China-Arab forum highlights willingness to consolidate bilateral ties
Published: May 30, 2024 07:09 PM
Illustration: Xia Qing/GT

Illustration: Xia Qing/GT

The 10th Ministerial Conference of the China-Arab States Cooperation Forum being held this week in Beijing is particularly important this year. The delivery of a speech at the inauguration by President Xi Jinping and the participation of four invited Arab heads of state illustrate the importance of this meeting for two reasons. 

First, the forum, a multilateral framework for China-Arab relations, confirms the deepening of discussions between China and the League of Arab States. The holding of the forum highlights the willingness of the two sides to consolidate their ties. 

The forum is only one of several initiatives, multilateral forums and bilateral dialogues between China and Arab states. In the last two decades, both China and the Arab States have worked intensely to strengthen their cooperation in different fields, as laid out in China's Arab Policy Paper published in 2016 or the "1+2+3" cooperation pattern launched in 2014, a proposal for a comprehensive cooperation strategy between China and the Arab states. 

To that effect, China has established strategic partnerships with a number of Arab states. Unsurprisingly, the China-Middle East trade volume almost doubled from $262.5 billion to $507.2 billion over the 2017-22 period. The region was the fastest rising trade partner to China in 2022. The emergence of China as an economic powerhouse has enticed many Arab states to diversify their economic partnerships and thus reduce their dependence on hegemonic powers. Most Arab states have adhered to the China-proposed Belt and Road Initiative. Last year, Egypt, Saudi Arabia and the UAE joined BRICS, an adherence that might increase cooperation and perhaps contribute to a newer, fairer mode of global governance. 

There is ample room for expanding China-Arab economic relations. While there have been considerable investments in the region, the Arabs states expect more investment in the areas where China has a recognized expertise like artificial intelligence, solar energy and other green energies, big data, and 5G. Except for the rich Gulf states, the rest of the Arab countries are in dire need of more investment in infrastructure and other sectors (highways, dams, electric vehicles and mining). The two sides are fully aware that the opportunities are considerable, and the forum might provide some direction as to how to expand cooperation in the various sectors of the Arab economies.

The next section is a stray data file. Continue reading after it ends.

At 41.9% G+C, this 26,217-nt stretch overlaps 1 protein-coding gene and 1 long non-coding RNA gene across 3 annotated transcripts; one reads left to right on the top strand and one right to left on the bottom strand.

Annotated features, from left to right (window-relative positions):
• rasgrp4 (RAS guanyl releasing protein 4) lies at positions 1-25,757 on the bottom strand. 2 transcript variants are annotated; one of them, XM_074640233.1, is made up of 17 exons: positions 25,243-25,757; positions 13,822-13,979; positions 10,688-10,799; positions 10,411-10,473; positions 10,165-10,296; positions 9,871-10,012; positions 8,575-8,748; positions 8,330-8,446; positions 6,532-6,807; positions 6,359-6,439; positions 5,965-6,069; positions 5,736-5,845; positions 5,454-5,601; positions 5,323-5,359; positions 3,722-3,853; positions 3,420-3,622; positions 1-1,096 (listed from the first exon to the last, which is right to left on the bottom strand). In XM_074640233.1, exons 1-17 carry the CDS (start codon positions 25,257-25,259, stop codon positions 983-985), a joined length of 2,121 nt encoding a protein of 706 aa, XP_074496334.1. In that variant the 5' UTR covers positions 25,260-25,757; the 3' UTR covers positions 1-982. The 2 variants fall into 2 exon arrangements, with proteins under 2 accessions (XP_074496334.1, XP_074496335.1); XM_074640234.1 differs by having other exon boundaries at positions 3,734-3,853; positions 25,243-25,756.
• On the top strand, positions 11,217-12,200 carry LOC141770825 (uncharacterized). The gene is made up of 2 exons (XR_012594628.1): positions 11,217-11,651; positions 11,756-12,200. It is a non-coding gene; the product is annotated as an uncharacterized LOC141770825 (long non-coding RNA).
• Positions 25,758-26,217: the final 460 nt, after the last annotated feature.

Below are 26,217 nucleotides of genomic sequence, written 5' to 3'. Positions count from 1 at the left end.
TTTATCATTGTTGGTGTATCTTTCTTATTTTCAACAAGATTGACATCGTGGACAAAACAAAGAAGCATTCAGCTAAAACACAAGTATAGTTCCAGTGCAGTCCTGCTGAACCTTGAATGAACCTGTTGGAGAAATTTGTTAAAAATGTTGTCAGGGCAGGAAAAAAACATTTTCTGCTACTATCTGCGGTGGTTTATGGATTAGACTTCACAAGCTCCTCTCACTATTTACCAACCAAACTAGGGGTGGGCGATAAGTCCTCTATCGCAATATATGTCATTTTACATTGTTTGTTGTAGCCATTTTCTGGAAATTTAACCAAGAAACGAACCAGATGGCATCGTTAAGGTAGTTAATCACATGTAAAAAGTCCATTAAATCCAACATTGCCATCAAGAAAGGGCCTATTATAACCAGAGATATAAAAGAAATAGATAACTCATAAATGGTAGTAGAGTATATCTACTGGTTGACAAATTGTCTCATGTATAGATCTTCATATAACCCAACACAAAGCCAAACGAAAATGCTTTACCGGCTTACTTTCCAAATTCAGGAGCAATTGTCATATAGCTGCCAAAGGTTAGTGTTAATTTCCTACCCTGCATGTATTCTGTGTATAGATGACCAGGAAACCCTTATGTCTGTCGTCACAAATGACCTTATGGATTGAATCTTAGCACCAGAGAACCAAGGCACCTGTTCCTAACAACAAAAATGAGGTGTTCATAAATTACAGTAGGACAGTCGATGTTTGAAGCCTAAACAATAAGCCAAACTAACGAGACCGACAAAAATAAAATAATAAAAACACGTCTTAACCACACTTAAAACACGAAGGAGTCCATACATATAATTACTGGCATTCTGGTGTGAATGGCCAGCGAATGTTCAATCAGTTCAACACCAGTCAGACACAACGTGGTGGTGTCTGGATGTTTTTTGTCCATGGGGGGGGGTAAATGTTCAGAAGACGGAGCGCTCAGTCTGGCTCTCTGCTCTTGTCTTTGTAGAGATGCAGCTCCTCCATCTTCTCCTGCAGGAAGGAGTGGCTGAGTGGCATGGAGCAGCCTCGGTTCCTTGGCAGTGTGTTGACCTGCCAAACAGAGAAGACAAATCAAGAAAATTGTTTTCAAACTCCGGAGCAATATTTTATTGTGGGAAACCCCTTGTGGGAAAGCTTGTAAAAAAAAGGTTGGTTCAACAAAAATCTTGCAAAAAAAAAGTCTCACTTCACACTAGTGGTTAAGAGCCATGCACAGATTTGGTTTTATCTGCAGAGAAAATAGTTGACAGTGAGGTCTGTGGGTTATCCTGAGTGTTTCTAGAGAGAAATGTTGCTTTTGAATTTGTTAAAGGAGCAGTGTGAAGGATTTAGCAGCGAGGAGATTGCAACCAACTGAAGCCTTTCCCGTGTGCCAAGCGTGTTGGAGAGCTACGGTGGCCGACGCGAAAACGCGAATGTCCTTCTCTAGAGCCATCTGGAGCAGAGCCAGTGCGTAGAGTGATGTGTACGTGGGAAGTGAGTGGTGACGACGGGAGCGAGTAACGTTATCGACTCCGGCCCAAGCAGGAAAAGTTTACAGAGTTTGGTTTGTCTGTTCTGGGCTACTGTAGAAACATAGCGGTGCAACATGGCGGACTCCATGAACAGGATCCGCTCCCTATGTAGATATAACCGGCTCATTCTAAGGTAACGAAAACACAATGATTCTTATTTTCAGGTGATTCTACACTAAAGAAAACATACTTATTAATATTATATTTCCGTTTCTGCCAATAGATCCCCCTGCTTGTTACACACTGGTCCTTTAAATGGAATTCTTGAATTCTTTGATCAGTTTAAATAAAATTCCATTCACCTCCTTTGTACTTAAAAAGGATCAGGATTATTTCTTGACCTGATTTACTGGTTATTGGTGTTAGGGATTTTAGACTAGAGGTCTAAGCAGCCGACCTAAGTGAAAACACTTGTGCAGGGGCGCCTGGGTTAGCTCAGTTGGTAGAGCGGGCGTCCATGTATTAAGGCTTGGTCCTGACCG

Second, the forum has come at a critical moment, or even a historical moment. Israel's war on Gaza has exacerbated the disenchantment with the US and the Western world in general. The unconditional military and political support extended to Israel by Western countries contrasts with China's position which aligns with most Arab states and their citizens. 

Certainly, Gaza and the Palestinian question will dominate the discussions during the forum. Most of the world, the Arab countries in particular, cannot comprehend why the US and many of its allies refuse to force Israel to stop its actions against the Palestinians, mostly women and children. They cannot understand why the US opposes resolutions calling for a ceasefire at the United Nations Security Council. 

Arab states certainly appreciate China's incessant calls for an immediate ceasefire and for alleviating the catastrophic humanitarian crisis. The Arab participants in the forum concur with China's calls for an independent Palestinian state (the two-state solution) as the only way out of the perpetual crisis. Opposition to this solution, Israel and its supporters, is the root cause of the conflict. 

The Arab states expect China to play a greater role in political and security issues, like it did skillfully in mediating between Saudi Arabia and Iran in normalizing relations. Naturally, they are not so naive as to expect China to fill any vacuum left by the US - if such scenario exists - but they will certainly advance realistic ideas through China-Arab dialogues, designating areas in which China can offer its contribution. 

Meanwhile, the Arab states appreciate China's Five Principles of Peaceful Coexistence, of which noninterference in the domestic affairs of other countries is a sacrosanct principle. They also stand by China in terms of China's core concerns.

In addition to the political and economic questions, the Chinese and Arab sides will certainly deepen the dialogue on cultural matters. Both the Chinese and Arab participants will explore ways to promote the learning of each other's language and an understanding of each other's culture. Both language and culture must develop together, along with the exponential growth witnessed in economic relations, to encourage people-to-people relations and understanding. The forum provides an excellent framework to delve further into the cultural foundations that underpin China-Arab states relations.

The author is a non-resident senior fellow at the Middle East Council on Global Affairs, Doha, Qatar. opinion@globaltimes.com.cn